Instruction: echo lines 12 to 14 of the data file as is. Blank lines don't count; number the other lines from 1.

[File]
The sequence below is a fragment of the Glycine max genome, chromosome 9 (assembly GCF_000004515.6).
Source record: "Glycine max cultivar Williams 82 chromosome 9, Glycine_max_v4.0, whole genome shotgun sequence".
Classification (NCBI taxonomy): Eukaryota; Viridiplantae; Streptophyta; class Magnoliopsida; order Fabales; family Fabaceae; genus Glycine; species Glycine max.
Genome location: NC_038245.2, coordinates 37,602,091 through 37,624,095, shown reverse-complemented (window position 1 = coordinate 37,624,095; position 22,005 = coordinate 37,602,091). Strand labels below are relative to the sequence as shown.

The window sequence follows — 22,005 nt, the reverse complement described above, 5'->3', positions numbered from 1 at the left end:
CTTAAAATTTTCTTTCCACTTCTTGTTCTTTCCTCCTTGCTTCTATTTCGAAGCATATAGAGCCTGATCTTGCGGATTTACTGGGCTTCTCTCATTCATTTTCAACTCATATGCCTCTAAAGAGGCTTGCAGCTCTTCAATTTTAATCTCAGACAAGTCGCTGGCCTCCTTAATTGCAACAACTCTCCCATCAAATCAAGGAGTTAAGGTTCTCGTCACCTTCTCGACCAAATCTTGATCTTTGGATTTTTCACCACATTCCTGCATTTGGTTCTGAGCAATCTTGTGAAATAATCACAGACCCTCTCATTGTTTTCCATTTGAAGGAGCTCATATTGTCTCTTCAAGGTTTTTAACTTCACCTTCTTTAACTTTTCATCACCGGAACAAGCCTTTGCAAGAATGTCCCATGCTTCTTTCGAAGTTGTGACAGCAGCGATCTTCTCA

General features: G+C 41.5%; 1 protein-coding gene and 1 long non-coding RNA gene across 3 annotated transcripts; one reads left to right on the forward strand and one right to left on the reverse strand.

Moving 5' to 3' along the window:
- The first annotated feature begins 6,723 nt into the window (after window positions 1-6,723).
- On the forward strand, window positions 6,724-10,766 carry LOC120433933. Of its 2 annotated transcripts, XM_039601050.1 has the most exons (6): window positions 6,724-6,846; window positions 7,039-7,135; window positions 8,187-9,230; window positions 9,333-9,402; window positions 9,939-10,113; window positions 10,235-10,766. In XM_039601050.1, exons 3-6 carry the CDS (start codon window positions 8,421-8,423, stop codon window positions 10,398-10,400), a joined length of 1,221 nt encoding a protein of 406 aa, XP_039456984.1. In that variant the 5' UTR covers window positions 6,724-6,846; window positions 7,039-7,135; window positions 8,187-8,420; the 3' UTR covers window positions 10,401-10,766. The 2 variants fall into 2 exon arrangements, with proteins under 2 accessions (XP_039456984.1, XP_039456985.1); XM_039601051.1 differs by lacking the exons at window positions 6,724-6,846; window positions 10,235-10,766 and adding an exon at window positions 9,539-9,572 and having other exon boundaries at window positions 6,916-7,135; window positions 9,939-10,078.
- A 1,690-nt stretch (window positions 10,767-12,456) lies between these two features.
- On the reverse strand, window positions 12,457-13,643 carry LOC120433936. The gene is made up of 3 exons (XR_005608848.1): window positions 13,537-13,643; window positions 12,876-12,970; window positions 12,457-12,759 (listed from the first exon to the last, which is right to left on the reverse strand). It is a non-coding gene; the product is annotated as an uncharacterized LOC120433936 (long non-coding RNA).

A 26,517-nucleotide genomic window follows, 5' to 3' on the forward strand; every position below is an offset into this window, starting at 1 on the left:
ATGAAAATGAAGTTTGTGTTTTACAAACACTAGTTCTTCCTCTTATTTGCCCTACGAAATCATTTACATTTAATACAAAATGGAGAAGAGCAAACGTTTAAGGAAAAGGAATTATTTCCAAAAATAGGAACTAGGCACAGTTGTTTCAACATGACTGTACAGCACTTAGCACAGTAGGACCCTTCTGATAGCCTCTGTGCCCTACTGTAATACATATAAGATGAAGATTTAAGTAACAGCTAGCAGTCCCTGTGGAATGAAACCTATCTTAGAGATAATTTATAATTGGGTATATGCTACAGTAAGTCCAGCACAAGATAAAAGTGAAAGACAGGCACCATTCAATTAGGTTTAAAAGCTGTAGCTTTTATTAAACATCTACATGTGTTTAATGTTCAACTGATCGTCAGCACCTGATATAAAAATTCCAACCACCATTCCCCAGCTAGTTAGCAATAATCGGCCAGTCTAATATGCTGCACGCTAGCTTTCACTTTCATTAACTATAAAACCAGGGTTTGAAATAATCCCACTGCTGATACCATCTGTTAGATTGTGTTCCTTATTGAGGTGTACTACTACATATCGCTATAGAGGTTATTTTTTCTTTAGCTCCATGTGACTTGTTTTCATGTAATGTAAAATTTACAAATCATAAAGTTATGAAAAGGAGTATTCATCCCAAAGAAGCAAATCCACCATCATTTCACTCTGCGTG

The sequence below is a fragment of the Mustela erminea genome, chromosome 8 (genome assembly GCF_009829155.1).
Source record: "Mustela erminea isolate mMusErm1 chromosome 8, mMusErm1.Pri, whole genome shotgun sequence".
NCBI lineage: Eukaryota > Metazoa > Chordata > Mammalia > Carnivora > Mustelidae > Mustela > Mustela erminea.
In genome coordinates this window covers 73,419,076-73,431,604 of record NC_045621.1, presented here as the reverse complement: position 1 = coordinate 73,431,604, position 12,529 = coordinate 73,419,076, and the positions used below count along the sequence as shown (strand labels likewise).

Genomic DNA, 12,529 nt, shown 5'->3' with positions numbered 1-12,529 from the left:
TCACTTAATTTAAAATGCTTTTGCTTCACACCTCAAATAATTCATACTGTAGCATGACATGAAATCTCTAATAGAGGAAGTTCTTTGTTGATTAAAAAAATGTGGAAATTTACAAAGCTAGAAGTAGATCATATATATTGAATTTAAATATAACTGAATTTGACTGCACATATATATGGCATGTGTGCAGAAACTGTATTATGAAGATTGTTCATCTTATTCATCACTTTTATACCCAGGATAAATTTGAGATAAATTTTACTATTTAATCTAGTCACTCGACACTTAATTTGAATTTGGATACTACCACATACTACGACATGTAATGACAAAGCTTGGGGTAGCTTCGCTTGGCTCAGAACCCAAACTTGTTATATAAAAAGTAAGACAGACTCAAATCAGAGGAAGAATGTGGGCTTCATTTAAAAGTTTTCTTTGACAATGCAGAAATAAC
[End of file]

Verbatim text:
- On the reverse strand, window positions 12,457-13,643 carry LOC120433936. The gene is made up of 3 exons (XR_005608848.1): window positions 13,537-13,643; window positions 12,876-12,970; window positions 12,457-12,759 (listed from the first exon to the last, which is right to left on the reverse strand). It is a non-coding gene; the product is annotated as an uncharacterized LOC120433936 (long non-coding RNA).

A 26,517-nucleotide genomic window follows, 5' to 3' on the forward strand; every position below is an offset into this window, starting at 1 on the left:
ATGAAAATGAAGTTTGTGTTTTACAAACACTAGTTCTTCCTCTTATTTGCCCTACGAAATCATTTACATTTAATACAAAATGGAGAAGAGCAAACGTTTAAGGAAAAGGAATTATTTCCAAAAATAGGAACTAGGCACAGTTGTTTCAACATGACTGTACAGCACTTAGCACAGTAGGACCCTTCTGATAGCCTCTGTGCCCTACTGTAATACATATAAGATGAAGATTTAAGTAACAGCTAGCAGTCCCTGTGGAATGAAACCTATCTTAGAGATAATTTATAATTGGGTATATGCTACAGTAAGTCCAGCACAAGATAAAAGTGAAAGACAGGCACCATTCAATTAGGTTTAAAAGCTGTAGCTTTTATTAAACATCTACATGTGTTTAATGTTCAACTGATCGTCAGCACCTGATATAAAAATTCCAACCACCATTCCCCAGCTAGTTAGCAATAATCGGCCAGTCTAATATGCTGCACGCTAGCTTTCACTTTCATTAACTATAAAACCAGGGTTTGAAATAATCCCACTGCTGATACCATCTGTTAGATTGTGTTCCTTATTGAGGTGTACTACTACATATCGCTATAGAGGTTATTTTTTCTTTAGCTCCATGTGACTTGTTTTCATGTAATGTAAAATTTACAAATCATAAAGTTATGAAAAGGAGTATTCATCCCAAAGAAGCAAATCCACCATCATTTCACTCTGCGTG